Stuffed Animals Get Transplants in Adorable Campaign About Child Organ Donation

Giving toys, and hopefully kids, a second life

Imagine a plush rooster with a frog's foot where its comb should be.

Such a creature now exists, thanks to a new campaign in Japan. To raise awareness of a shortage of child organ donors, Dentsu employee Akira Suzuki and a colleague created "Second Life Toys," which hopes to resurrect worn-out stuffed animals by combining them with parts from other fuzzy beasts. 

The demo round of the project, developed with the Japanese organ transplant group Green Ribbon Campaign, relied on the participation of plush toy artists from around the world, and led to the creation of characters like an elephant with a squirrel's tail for its trunk, a bear with monkey arms, a whale with a dragon's wings and tail, and a goat with bear leg—and many more. 

Future participants can either donate toys or ask for parts to restore their own bedtime friends. The campaign then asks anyone who gets a plush transplant to write a thank-you letter to the donor—completing the reciprocal circle and helping to illustrate the potential benefits of a more significant medical gift.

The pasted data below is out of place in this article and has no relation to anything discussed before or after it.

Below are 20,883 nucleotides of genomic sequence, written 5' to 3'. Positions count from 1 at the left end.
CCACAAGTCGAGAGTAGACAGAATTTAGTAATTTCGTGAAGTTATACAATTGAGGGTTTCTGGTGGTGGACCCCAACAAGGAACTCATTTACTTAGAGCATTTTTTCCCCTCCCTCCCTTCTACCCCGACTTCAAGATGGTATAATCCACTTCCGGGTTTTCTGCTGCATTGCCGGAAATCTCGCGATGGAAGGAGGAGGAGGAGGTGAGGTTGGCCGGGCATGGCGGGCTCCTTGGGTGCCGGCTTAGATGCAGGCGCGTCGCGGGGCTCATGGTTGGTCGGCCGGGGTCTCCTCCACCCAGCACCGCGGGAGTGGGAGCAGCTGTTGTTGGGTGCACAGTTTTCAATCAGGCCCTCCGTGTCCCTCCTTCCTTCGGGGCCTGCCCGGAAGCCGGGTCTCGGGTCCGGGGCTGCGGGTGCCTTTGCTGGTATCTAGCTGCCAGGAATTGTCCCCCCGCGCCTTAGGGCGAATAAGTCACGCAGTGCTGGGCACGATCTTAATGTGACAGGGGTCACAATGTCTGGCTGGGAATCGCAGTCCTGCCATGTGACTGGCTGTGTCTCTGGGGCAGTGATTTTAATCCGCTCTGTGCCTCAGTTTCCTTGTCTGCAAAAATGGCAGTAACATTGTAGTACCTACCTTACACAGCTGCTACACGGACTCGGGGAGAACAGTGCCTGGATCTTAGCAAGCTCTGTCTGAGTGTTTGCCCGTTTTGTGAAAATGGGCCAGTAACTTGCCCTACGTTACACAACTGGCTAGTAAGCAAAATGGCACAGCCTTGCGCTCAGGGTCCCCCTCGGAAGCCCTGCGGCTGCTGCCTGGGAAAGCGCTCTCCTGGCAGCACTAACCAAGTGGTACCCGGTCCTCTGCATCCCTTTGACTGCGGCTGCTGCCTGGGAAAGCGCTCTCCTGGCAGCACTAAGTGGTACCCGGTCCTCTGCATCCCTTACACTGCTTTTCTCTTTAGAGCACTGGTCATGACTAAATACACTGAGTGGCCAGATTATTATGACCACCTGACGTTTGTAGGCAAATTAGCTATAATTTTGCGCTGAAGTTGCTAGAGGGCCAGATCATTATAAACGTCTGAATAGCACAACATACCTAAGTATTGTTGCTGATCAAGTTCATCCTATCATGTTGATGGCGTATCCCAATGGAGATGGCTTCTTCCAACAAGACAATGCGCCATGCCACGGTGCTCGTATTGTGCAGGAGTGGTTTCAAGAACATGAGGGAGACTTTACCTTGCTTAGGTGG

Overall, it's a clever way to spark discussion about the issue. The mashup animals on display in the promo video are, naturally, adorable—and generally speaking, even cooler than the originals. Whether the metaphor seems too cute or far removed from the real necessity to sufficiently spur action is another question. 

Each year, only some 300 people in Japan currently get transplants, out of the 14,000 who need them. That low rate is due in part to cultural hurdles demanding bodies be cremated intact, but also to historically strict legal limitations that, while recently loosened, have hindered organ transplantation.

Any effort that drives toward a better understanding of the practice—and a larger donor pool—is an extremely worthwhile cause, made all the more so given that just one more life saved is all it really takes to make a huge difference.